Your Brain Has Plasticity (And This Is Good)
by Mark Cammack May 11, 2018
There should be no confusing these two brains. The one on the left is healthy and well-lit with functioning. The other on the right has ominous decay.
The human brain has incredible abilities under the right conditions. When I was in graduate school it was taught that limitations in learning and skill occurred with age. The concept held that this could begin as soon as a person entered their twenties. The brain was relying more on earlier patterns in life rather than the gaining of new abilities. We were told that plasticity, the adaptation of the brain to current learning events, was being lost. Something was wrong...
I had come across examples of and met people of many ages who were performing well. They lived life differently than most. The list included athletes, scientists, business people, and those pursuing personal development. These persons had goals they actively worked toward and many experienced joie de vivre or joy of living.
The educators were basing their teachings on research. This gave them confidence to proclaim human limitations. It turned out that the research was incorrect. Persons with brain damaging diseases such as Alzheimer's had been included in the studies. The untrue concept was generalized to almost everyone. Many people believed that inadequacy was inevitable and acted accordingly. They had been placed in a cage of falsehoods that did not exist.
In addition, what was accepted as the human norm with lessening abilities over time, was often due to disuse of the brain and body. What we actually had was erroneous research and a deconditioned population. The presence of specific toxins was and is a concern. We need to engage our brains and bodies in ways to promote development while being aware of what to avoid. Parts of the body perform self-maintenance, but not all of it. We have to do some ourselves.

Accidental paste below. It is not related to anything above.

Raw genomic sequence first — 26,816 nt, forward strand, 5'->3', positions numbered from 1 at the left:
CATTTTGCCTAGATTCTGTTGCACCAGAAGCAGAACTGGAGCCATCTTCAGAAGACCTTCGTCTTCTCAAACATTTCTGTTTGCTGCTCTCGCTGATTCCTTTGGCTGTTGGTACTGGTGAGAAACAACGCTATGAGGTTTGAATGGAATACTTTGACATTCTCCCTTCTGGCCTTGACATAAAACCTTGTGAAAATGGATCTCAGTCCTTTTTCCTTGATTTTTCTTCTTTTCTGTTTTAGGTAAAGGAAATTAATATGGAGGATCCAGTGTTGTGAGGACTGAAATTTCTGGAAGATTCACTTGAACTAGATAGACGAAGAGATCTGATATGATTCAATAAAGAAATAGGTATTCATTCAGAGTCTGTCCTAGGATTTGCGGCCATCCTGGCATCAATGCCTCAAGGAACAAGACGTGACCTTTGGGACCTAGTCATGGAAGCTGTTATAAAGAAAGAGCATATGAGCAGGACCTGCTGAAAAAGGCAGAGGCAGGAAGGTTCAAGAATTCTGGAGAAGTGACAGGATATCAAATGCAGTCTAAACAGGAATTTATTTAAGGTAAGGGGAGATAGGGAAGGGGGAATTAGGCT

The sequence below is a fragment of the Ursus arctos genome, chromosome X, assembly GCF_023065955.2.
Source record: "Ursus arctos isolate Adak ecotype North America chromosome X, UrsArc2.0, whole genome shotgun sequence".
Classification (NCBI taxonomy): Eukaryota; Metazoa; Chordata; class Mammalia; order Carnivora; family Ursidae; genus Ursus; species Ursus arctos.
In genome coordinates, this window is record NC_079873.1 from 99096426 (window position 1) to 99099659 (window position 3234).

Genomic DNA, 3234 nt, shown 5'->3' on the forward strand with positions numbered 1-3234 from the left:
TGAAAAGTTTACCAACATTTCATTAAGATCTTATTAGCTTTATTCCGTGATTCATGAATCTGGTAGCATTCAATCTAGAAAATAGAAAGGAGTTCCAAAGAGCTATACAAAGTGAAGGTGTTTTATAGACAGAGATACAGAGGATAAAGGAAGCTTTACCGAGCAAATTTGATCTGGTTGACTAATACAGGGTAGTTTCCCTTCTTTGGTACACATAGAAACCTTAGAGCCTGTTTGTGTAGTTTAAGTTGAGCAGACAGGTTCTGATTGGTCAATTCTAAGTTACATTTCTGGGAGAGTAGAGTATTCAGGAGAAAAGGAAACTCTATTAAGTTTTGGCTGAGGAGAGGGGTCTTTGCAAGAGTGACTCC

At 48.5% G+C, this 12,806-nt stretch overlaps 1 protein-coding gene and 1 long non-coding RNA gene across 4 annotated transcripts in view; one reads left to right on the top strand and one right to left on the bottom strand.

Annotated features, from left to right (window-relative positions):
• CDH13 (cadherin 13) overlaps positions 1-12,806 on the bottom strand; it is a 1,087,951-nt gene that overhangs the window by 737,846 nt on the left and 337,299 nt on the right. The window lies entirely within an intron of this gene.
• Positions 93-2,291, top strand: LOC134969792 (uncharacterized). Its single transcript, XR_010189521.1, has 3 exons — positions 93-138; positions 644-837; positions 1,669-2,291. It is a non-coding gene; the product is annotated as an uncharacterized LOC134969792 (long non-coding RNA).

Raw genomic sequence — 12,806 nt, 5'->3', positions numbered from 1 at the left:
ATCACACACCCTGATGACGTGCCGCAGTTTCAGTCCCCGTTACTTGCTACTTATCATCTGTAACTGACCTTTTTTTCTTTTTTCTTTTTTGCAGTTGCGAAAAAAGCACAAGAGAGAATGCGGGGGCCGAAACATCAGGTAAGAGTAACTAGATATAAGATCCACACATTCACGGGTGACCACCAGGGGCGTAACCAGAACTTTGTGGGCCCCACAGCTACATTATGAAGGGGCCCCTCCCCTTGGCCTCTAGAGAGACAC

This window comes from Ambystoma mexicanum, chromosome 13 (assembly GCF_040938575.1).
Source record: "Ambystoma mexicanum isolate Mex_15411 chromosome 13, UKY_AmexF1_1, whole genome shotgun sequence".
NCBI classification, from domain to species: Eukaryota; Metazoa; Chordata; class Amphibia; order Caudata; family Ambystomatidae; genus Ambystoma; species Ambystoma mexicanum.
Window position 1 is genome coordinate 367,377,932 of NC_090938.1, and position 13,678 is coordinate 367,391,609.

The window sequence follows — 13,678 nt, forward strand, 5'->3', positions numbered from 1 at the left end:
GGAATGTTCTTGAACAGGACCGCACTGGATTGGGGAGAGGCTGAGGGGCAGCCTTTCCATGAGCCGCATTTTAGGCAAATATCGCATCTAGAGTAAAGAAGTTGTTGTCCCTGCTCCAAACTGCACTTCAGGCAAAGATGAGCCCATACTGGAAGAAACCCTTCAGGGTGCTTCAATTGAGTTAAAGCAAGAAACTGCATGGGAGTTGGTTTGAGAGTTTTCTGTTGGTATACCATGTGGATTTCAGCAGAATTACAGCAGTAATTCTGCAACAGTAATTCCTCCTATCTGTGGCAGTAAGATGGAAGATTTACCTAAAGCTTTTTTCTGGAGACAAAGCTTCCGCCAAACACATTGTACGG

An experienced athlete knows that exercise is essential for the upkeep of physique and skill. The same is true for the brain. Both types of exercise require an intensity level to promote performance. In the words of Jack LaLanne,”It must be vigorous.” Without this level of stimulation we gradually lose functioning.
There are fundamental things which must be done to promote healthy brain response. What a person does, eats, breathes, and multiple vital factors in the environment have a substantial effect. All of these work together to create an outcome. What follows is a brief mentioning of a few important factors of many. Keep in mind that these create physical changes in the brain and body:
Some of the positive factors that are needed:
Enjoyable life-long learning activities
Novel stimuli (new fun events)
Keeping a positive mental attitude and gratitude
Adequate restoration (sleep, meditation, relaxation)
Environmental affector control
Some negative factors to be avoided are:
Poor to mediocre nutrition
Lack of physical exercise
Negative affector overload
By changing the positive to negative affector ratio, we can gain healthy life-long performance in an enjoyable way. For a full look into affectors and environments please see my book How To Double Brain And Body Power: A Remarkable Improvement Method.
Brains image is a derived work Copyright 2018-2019 Mark Cammack. All rights reserved. It is based on US Government public domain resources obtained from Wikimedia:
Brain PET Scan 1 Brain PET Scan 2
© Copyright 2018-2019 Mark Cammack. All rights reserved.